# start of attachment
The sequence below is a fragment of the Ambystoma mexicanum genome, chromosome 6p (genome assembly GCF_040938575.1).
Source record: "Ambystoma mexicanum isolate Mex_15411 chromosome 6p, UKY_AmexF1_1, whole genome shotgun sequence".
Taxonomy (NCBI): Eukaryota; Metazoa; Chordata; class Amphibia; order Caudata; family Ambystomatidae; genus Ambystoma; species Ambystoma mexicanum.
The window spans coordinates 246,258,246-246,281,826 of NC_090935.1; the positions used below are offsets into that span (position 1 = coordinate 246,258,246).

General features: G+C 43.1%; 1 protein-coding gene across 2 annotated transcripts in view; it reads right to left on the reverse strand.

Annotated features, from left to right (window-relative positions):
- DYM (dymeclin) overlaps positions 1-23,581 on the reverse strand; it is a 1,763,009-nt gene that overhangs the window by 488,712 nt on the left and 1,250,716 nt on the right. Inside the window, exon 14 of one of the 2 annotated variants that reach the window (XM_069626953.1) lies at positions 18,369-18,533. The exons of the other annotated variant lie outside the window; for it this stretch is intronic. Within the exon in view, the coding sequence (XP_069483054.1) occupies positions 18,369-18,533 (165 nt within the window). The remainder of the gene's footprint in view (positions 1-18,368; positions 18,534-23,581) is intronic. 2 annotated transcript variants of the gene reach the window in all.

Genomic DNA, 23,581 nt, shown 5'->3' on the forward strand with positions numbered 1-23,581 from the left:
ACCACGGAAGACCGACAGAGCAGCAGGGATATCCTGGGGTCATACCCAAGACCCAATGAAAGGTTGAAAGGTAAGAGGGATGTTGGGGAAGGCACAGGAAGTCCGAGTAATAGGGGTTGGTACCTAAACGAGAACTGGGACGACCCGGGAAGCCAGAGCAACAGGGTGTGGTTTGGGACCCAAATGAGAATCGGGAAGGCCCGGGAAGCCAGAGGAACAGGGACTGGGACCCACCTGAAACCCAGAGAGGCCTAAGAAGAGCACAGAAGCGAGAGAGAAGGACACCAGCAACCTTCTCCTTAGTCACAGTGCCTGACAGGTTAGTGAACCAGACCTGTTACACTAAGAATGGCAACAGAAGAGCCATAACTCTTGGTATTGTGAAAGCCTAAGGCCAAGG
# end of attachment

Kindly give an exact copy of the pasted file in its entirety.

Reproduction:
The sequence below is a fragment of the Ambystoma mexicanum genome, chromosome 6p (genome assembly GCF_040938575.1).
Source record: "Ambystoma mexicanum isolate Mex_15411 chromosome 6p, UKY_AmexF1_1, whole genome shotgun sequence".
Taxonomy (NCBI): Eukaryota; Metazoa; Chordata; class Amphibia; order Caudata; family Ambystomatidae; genus Ambystoma; species Ambystoma mexicanum.
The window spans coordinates 246,258,246-246,281,826 of NC_090935.1; the positions used below are offsets into that span (position 1 = coordinate 246,258,246).

General features: G+C 43.1%; 1 protein-coding gene across 2 annotated transcripts in view; it reads right to left on the reverse strand.

Annotated features, from left to right (window-relative positions):
- DYM (dymeclin) overlaps positions 1-23,581 on the reverse strand; it is a 1,763,009-nt gene that overhangs the window by 488,712 nt on the left and 1,250,716 nt on the right. Inside the window, exon 14 of one of the 2 annotated variants that reach the window (XM_069626953.1) lies at positions 18,369-18,533. The exons of the other annotated variant lie outside the window; for it this stretch is intronic. Within the exon in view, the coding sequence (XP_069483054.1) occupies positions 18,369-18,533 (165 nt within the window). The remainder of the gene's footprint in view (positions 1-18,368; positions 18,534-23,581) is intronic. 2 annotated transcript variants of the gene reach the window in all.

Genomic DNA, 23,581 nt, shown 5'->3' on the forward strand with positions numbered 1-23,581 from the left:
ACCACGGAAGACCGACAGAGCAGCAGGGATATCCTGGGGTCATACCCAAGACCCAATGAAAGGTTGAAAGGTAAGAGGGATGTTGGGGAAGGCACAGGAAGTCCGAGTAATAGGGGTTGGTACCTAAACGAGAACTGGGACGACCCGGGAAGCCAGAGCAACAGGGTGTGGTTTGGGACCCAAATGAGAATCGGGAAGGCCCGGGAAGCCAGAGGAACAGGGACTGGGACCCACCTGAAACCCAGAGAGGCCTAAGAAGAGCACAGAAGCGAGAGAGAAGGACACCAGCAACCTTCTCCTTAGTCACAGTGCCTGACAGGTTAGTGAACCAGACCTGTTACACTAAGAATGGCAACAGAAGAGCCATAACTCTTGGTATTGTGAAAGCCTAAGGCCAAGG